There is never a bad time to sit down and assess your financial position. It is fine to plan, make some decisions and implement them. The problem is if circumstances change. Where would the person be who took out a huge mortgage just before the Collaterized Debt Obligation crisis if he couldn’t adapt to the crash? He certainly found himself with real estate valued far lower than it was when the mortgage was agreed.
So let’s forget that resolutions are for New Year and look at some things that you should look at today, just to make sure you are on the right lines.
You need to know what your aims are in the short and medium term at least. In the short term you want to know you can meet your current commitments. In the medium term if you want to buy real estate or a new car you will need to be doing more than meeting your bills each month. It is particularly important for you to use your credit card for convenience and not see its outstanding balance building up month by month because you are overstretching yourself.
If you have debt have you got a plan to pay it off? Is it manageable? Certainly credit cards incur high interest rates and paying off the minimum each month won’t make any real impact on an outstanding balance when that interest is added.
When you consider where you are now and where you want to be you may need to change a few things. If you want to build up some cash then you may need to economise. If you set up an automatic savings plan that may squeeze the amount of money you have to spend each month. It is vital that if you do that you do not revert to your credit card for support before your paycheck appears. A Broker will advise you on where you can get secure growth. If you set up a debit that takes your monthly saving out immediately your paycheck reaches the bank your own discipline needs to keep your expenditure within the figure you have left.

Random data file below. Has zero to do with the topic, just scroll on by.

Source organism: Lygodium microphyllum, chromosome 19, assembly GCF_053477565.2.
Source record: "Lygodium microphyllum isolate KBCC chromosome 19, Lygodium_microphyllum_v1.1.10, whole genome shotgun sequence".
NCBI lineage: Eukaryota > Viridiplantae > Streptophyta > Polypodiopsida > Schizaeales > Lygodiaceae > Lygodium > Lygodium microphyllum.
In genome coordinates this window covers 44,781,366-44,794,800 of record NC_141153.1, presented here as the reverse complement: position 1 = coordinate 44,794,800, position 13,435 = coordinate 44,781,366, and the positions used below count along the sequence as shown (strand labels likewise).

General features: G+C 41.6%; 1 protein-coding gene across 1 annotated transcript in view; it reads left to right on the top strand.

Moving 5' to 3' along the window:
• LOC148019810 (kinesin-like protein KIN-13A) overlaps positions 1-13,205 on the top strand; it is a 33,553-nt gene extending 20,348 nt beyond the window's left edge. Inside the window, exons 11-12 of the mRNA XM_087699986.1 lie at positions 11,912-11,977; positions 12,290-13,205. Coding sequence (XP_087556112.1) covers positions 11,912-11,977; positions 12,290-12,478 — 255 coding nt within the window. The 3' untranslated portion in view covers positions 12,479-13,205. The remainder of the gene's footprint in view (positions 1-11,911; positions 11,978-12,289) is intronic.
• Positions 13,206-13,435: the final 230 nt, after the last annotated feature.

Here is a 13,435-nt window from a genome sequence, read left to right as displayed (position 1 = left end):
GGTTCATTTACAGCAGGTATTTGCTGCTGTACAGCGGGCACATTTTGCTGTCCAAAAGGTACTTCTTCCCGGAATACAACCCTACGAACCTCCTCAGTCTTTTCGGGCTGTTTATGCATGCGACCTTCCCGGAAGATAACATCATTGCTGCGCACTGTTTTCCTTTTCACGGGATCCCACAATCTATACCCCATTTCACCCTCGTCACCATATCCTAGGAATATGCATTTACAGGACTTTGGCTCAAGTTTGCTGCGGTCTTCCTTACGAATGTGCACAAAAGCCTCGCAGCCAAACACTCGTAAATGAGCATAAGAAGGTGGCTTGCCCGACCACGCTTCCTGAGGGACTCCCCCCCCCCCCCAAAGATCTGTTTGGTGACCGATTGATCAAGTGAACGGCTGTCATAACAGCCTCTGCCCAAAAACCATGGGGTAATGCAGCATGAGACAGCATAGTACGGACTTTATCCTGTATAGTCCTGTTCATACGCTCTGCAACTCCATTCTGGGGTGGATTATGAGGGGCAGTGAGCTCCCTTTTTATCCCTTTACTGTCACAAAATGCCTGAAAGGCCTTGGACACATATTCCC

While it may be years away you will get old one day and a retirement plan that is put into place while you are still relatively young is likely to be worth more in later life than one you put off.
Pocket the Change
Small amounts do add up. If you take your change out of your pocket each evening and put it in a big jar you will be surprised how quickly it mounts up to a significant sum. Don’t spend that money each time you need to fill the jar, take it along to the bank and put it on deposit.
There is plenty of advice online about personal finance; tips on ways to budget, save and economize. Every so often you should go to the search engines and read some of the articles that offer you advice. If you have time you could even read a financial book each month so you have a better understanding of money in general. You are likely to pick up other ideas by doing that, ways to both save and ways to make money through investment and part time opportunities. Don’t wait for New Year; sit down now and take a look at yourself.